Technology adoption – do our habits hold us back?

Everyday we see a new technology coming to light that will influence our everyday lives. At the moment it seems to involve a plethora of new electric vehicles each with more intelligence (nearly always not AI) and a more efficient remedy to ‘range anxiety’.

Bubbling along are developments in domestic heating which will significantly accelerate the drive to zero emissions and further enhancements to e-bike capability.

It seems that mobile phones and other IT hardware have plateaued and all we now see are incremental improvements or faddish ideas.

If, like me, you are more of an early follower than adopter, there’s always the niggling doubt that you might choose the wrong option. I loved my Betamax video recorder but was glad that I didn’t choose a 3D television.

When I look around the house I see lots of stuff that is yesterday’s tech. A television aerial on the roof, a can of petrol for the lawnmower in the shed, a bookcase full of CDs and DVDs including Blu Rays and to pay for this stuff, a cheque book or even cash.

Clinging on to this takes up space and it’s probably never going to be an antique (didn’t mention the VHS recorder in the attic). In some cases it holds one back using new tech as there’s the sense of maximising the value from what you have.

Of course in emerging economies there isn’t this choice. Those of us that had the old SKY TV satellite dish for the Astra satellite in the early 90s will remember that it was populated with German TV channels. The reason for this was that the SES / Astra platform was supported by the German government to find a quick and simple way to upgrade broadcasting systems after the fall of the Berlin Wall and the demise of the DDR. They missed out expensive upgrades to land based stations and went straight to satellite.

In parts of Africa the first real bank accounts customers have had have been provided by mobile phone tech. Customers can pay for things and transfer cash balances, they have never used a bank branch or cheque book.

Of course in China, platforms such as WeChat have revolutionised payment systems.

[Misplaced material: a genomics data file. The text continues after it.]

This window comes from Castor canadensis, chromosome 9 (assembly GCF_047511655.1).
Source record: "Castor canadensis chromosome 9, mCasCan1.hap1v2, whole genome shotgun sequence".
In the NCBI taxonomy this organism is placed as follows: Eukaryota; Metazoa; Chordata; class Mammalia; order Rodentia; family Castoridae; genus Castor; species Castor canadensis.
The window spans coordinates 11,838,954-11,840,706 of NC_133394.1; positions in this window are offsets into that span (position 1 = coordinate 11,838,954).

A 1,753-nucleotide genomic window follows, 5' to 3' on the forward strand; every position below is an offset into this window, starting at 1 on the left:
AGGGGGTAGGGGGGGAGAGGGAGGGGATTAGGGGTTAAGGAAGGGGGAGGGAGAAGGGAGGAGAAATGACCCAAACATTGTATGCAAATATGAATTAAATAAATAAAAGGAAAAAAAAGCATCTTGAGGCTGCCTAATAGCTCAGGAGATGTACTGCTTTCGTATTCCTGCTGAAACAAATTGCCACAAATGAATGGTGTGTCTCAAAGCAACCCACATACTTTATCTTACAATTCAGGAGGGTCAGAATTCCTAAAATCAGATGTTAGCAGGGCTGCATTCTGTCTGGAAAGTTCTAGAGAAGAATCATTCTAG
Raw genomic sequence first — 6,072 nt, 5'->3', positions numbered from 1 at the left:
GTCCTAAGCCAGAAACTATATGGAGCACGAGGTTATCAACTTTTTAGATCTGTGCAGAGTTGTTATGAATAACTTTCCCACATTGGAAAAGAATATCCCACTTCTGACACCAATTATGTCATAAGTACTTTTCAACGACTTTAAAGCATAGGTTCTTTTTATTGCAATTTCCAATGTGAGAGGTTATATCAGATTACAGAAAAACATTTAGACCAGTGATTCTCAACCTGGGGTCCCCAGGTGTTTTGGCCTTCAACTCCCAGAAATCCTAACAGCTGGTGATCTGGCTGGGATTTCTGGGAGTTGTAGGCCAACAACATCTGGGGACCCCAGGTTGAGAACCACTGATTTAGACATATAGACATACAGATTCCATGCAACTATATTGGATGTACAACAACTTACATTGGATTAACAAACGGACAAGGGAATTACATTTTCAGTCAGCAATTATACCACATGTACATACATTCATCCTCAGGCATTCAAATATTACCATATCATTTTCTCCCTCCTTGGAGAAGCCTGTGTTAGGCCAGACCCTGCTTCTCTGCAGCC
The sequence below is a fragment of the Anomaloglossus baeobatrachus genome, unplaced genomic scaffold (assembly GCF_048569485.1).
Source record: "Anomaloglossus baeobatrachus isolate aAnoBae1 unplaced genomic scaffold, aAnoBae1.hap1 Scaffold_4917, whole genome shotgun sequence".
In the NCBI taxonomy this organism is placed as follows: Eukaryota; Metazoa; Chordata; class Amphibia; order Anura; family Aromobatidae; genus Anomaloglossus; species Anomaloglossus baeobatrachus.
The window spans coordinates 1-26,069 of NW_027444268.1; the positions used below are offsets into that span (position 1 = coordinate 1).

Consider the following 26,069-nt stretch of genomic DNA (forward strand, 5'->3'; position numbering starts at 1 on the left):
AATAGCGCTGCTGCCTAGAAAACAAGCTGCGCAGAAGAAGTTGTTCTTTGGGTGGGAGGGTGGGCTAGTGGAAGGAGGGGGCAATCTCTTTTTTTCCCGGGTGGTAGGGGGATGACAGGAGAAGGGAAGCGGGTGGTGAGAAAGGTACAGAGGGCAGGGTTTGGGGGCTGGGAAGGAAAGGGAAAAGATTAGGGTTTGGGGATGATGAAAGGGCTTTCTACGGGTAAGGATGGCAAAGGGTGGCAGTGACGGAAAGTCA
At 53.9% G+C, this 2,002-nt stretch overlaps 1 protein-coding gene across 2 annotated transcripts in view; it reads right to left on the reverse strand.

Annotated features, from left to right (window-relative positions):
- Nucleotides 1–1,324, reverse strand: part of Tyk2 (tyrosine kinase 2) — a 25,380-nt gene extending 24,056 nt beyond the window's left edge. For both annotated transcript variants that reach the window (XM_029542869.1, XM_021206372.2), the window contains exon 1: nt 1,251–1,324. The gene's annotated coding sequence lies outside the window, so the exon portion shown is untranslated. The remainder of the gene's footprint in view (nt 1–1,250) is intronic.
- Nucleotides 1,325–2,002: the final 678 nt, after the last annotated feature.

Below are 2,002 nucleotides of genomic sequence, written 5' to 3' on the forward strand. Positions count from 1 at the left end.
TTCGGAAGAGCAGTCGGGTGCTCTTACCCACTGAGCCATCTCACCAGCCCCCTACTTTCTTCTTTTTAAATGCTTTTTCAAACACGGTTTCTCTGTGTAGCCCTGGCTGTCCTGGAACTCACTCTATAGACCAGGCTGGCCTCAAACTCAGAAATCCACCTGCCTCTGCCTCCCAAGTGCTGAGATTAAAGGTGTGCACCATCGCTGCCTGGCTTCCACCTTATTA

The UK is somewhere along the curve with all of these emerging technologies with a mix of early adopters but also a significant percentage of tech sceptics who see no reason to change or even actively resent it and see it as an invasion and assault on their values. I do have a relative with a fax machine (they don’t get sent many).

With our infrastructure tied up with servicing old tech, as well as attempting to integrate the new, we start to lag behind the emerging economies. Just look at the outrage when a bank (remember these are commercial entities and not institutions) decides to close a branch in a small town or village which is no longer viable. The main protests come from those who don’t internet bank. I do acknowledge the proportion of the population that its excluded from tech adoption through perhaps disability or poverty but they aren’t usually the ones writing to the local newspaper. Oh yes, that’s another industry that technology has overwhelmed.

The danger of all this, is that the mindset spreads and UK industry starts to lag behind the rest of the world through the adoptions of new technology, either through lack of investment, sometimes driven by not wanting to take on any debt or more worryingly a risk avoidance view that what they have currently is good enough.

The fourth industrial revolution, Industry 4.0, demands a new way of thinking and old legacy systems will simply not “plug and play”. Companies which do not invest will find themselves excluded from fully digital supply chains. It’s a high risk investing in technology that may be quickly superseded or available at a much lower price if a purchase is delayed but  it’s essential that businesses are at least early followers if not early adopters in order to remain globally competitive.

Now after all that it’s time to warm up the amp and put some vinyl on the turntable……..








This entry was posted in Uncategorized. Bookmark the permalink.

Leave a Reply

Your email address will not be published. Required fields are marked *